Kirkstall Abbey Deli Market

Nourishing success

kirkstall-abbey-deli-marketThe Kirkstall Abbey deli and craft market is a great example of how imaginative use of heritage sites can sometimes help create something very special. It runs on the last weekend of every month.

In 2010, we were considering how we could use the beautiful grounds of Kirkstall Abbey to provide some kind of hub for the local community in Kirkstall. With the support of local councillors, we were able to get a small deli market going. At the heart of this scheme was a strong commitment to showcase only locally sourced and reasonably unique Yorkshire products.

The rapid success of the market took us all by surprise. Within the first few months, the original 10 stalls in the abbey’s small courtyard proved insufficient, and we had to shift to the cloister, which is able to house 50.

As well as food, the market has now expanded to include craft stalls. It provides a unique showcase for small, talented local producers, many of whom have gone on to set up their own shops or web enterprises. Indeed, the existence of the market has inspired many local entrepreneurs to set up small food or craft businesses, knowing that they would have a reliable and popular outlet for their wares.

A great draw to the Abbey

The market now brings us around £8000/year in profit. During the summer months, we attract 8-10k weekend visitors to the Kirkstall Abbey site when the market runs, compared with 2-3k visitors on a non-market weekend.

We believe that the market is now helping provide a valuable community activity for people in Kirkstall and beyond, as well as putting the abbey in a position at the heart of local life that it has not had since the Reformation.

Art and Science of Noticing Workshops at Bradford Museums

How Bradford’s museums and galleries are inspiring children and instilling communication, art and literacy skills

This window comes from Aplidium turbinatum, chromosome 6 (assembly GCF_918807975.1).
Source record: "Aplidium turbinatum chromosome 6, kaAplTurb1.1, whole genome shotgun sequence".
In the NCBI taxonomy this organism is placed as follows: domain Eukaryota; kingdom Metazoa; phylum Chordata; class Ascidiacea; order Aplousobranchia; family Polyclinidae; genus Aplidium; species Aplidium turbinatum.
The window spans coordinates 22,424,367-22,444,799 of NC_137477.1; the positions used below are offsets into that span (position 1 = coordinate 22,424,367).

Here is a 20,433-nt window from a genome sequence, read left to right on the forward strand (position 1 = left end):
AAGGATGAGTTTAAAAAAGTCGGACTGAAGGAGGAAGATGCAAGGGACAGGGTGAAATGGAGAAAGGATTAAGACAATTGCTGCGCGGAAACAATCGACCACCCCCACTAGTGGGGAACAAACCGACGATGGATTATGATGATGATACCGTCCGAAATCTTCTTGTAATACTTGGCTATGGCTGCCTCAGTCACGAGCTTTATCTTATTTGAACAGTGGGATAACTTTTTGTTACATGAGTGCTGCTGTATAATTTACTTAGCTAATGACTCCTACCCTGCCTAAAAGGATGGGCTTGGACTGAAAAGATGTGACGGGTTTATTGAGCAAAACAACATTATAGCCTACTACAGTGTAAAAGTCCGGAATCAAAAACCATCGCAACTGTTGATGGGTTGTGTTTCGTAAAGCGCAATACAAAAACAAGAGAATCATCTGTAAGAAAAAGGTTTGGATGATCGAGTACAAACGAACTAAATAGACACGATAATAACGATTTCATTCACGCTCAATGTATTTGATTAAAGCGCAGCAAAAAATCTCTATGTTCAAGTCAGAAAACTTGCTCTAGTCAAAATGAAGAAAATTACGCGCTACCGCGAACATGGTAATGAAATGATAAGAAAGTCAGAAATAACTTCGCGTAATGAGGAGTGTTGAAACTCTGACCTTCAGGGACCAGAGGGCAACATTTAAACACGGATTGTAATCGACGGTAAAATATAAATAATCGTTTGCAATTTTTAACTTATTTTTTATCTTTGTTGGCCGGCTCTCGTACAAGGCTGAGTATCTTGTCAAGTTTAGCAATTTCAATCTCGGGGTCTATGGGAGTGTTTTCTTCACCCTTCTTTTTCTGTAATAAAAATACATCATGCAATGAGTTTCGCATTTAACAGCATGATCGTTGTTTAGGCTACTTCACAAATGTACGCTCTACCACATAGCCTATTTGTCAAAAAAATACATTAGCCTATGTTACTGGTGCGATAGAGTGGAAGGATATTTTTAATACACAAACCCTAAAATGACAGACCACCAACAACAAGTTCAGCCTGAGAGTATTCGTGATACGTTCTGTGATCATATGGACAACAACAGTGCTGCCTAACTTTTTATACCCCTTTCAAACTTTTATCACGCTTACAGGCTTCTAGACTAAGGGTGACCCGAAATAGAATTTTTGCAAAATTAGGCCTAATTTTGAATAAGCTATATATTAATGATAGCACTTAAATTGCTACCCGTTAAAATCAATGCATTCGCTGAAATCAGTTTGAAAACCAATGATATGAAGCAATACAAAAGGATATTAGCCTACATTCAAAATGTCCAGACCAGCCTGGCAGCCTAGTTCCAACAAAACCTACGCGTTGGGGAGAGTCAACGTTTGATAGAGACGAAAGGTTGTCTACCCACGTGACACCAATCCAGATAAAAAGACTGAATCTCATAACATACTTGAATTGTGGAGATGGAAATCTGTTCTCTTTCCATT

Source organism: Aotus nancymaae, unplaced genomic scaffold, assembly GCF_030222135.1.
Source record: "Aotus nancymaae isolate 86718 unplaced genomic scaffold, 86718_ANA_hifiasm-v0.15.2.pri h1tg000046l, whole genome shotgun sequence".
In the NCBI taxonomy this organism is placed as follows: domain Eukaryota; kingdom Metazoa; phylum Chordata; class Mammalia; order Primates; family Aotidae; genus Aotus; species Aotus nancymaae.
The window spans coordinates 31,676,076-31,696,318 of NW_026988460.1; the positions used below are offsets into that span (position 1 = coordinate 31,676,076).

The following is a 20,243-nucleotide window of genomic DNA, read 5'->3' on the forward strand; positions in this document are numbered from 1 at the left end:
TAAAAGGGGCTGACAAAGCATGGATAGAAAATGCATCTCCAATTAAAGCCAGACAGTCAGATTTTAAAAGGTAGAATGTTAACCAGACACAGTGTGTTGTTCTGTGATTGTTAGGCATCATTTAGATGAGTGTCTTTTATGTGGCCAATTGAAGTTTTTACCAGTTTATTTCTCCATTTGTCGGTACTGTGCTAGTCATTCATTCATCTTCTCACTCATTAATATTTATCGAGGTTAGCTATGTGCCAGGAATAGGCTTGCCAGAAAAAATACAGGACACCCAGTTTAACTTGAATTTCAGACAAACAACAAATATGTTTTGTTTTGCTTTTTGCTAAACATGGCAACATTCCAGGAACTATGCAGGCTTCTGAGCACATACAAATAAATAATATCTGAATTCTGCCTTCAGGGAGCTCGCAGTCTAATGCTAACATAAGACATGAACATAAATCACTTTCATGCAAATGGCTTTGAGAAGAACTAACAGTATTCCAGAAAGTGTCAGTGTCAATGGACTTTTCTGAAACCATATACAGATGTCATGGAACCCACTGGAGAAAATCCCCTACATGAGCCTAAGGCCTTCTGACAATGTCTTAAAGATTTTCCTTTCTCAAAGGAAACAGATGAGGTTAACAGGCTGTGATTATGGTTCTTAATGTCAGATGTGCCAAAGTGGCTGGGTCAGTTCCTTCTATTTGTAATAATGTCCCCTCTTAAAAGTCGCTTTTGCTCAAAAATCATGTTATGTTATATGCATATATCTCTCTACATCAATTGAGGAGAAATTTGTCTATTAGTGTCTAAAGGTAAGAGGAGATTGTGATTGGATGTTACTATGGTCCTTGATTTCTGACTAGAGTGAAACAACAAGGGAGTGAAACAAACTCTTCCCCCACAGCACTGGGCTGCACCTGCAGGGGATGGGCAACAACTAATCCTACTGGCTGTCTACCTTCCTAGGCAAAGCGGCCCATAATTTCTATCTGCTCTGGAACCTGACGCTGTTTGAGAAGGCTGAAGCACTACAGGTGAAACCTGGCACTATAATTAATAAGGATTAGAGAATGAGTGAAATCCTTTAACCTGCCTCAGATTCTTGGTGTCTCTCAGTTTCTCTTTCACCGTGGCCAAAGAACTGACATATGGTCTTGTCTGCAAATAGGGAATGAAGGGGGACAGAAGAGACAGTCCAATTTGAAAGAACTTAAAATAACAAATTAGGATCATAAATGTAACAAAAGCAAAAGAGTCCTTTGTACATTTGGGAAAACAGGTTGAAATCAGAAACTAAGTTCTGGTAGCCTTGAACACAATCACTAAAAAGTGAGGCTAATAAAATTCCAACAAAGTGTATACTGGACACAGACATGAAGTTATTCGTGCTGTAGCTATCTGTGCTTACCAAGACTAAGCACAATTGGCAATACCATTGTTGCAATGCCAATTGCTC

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When the new National Curriculum was announced in 2013, it gave us an opportunity to review our schools learning offer. Many of our education programmes were fun and interactive but heavily tailored to narrow curriculum needs. We knew there was scope for a more child-centred approach, which used the parts of our collections that young people were interested in.to inspire and excite

Exploring the collections

This thinking inspired our Art and Science of Noticing workshops which have been delivered since September 2014 and are offered to both primary and secondary schools.
The workshops bring young people into our museums and galleries and actively encourage them to explore our diverse collections and find out for themselves what excites them.
During the workshops, we start to develop young people’s abilities to notice small details about objects and articulate what it is about the objects that interests them most.

This is followed by a drawing exercise where they can depict the objects on paper, and learn how to use pencils to control depth and tone. Over the course of the workshops, they get to draw a number of objects and details that they are interested in.

The sessions conclude with a literacy session in which we encourage the children to answer questions about their favourite item: what it is; where it came from; what adjective they might use to describe it; a simile they might use for it; a question they might ask of it. These questions and answers are then used by the young people to write and edit small poems, either individually or collectively.

The sessions have proven very popular with local schools, with some schools visiting regularly for this purpose. The children taking part have also brought their parents and families to our museums to share their enthusiasm.

Since the workshops started, we have run over 100 sessions for over 2,500 participants. The Art and Science of Noticing was recently shortlisted for the Museums and Heritage Educational Initiative Award 2015.

Being shortlisted for the award made us very proud, but our greatest satisfaction comes from the way the sessions excite the participants. They combine art, literacy, enquiry and analysis in a fun way that sends away the children – and even their teachers – buzzing with what they have experienced.